Craft Focus - Page number 92 - August/September 2021 (Issue 86)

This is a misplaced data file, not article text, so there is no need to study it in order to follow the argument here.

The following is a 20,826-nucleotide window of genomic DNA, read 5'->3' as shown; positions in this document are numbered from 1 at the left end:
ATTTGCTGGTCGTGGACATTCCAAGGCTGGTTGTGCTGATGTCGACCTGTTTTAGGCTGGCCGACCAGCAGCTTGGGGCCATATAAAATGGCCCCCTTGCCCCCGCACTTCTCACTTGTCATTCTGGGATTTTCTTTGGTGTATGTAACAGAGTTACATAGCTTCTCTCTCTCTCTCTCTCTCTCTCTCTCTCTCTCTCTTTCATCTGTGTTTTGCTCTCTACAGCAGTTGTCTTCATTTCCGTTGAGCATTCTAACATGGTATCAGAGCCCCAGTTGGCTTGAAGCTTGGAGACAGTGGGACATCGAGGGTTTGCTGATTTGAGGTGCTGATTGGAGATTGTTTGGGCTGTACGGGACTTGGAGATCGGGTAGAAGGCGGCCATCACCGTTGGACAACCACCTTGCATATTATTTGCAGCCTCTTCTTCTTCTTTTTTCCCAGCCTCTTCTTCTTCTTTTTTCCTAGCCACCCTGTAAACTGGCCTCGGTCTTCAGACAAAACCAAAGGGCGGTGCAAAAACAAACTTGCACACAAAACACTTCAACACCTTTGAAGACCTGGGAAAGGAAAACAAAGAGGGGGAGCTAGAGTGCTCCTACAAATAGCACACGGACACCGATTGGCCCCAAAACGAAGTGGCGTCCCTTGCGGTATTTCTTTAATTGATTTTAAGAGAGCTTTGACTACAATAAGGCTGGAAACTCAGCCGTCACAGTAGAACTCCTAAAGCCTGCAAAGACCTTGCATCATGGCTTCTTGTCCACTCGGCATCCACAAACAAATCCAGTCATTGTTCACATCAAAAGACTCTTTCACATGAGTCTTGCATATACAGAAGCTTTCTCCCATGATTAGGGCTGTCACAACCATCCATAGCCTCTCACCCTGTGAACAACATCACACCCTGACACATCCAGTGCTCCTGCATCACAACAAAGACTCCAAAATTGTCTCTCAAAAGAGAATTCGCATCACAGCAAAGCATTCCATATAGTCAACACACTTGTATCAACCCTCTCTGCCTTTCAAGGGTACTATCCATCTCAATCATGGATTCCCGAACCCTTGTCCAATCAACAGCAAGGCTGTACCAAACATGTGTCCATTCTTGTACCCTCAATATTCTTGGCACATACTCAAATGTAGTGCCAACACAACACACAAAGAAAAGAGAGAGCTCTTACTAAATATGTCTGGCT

92 Intellectual property Dids Macdonald, CEO of Anti Copying in Design (ACID), looks at who owns intellectual property, and why the small print counts Most designers will know that when you create a new product or design you are automatically creating intellectual property rights which have a value. In other words, you own them, they are your property, and you can decide how they can be used, by whom and under what circumstances. IP rights are like any other form of property and they can be dealt with in a variety of ways. Apart from the obvious, by protecting your original creations, they can be shared, sold, licensed, assigned or used in other ways such as in franchising. Over the years we have been asked many questions about the use of IP agreements in commercial relationships, so we have picked just a few where the use of a simple agreement could help to avoid a subsequent problem. Q I am working with another freelance designer on what we think are unique designs for a range of tableware that we hope to launch shortly. We are also good friends and have informally agreed that we both own any IP rights created because eventually we want to licence these to a manufacture. We really want to make a go of this venture but in the unlikely event that we decided go our separate ways, who owns the IP rights? A Clarity of ownership is key and doesn’t have to be complicated. Relying on informality and not recording the basis on which you are working together can make life very complicated if, for example, the relationship changes or goes wrong. Q I am a surface pattern designer, and a giftware manufacturer wants to buy my design and apply it to a new product range. I do not want to sell the design outright as I would like to have the option of using it myself in the future. How can I best protect myself? A Basically, you want to allow another to use your design but retain ownership and receive financial benefits from doing so. The best option is to licence the use of the design to the manufacturer. The starting point should be to have a Licence/ Royalty Agreement drawn up. It is important that the agreement is reduced to writing for several reasons: • It provides commercial certainty to both parties as to what the agreement between them is. • There is no ambiguity as to what the manufacturer is licensed to do, how long it is licensed to do it for, on what types of products it can use the design and whether you will be at liberty to grant licences to others. • The terms of payment can be specifically set down such as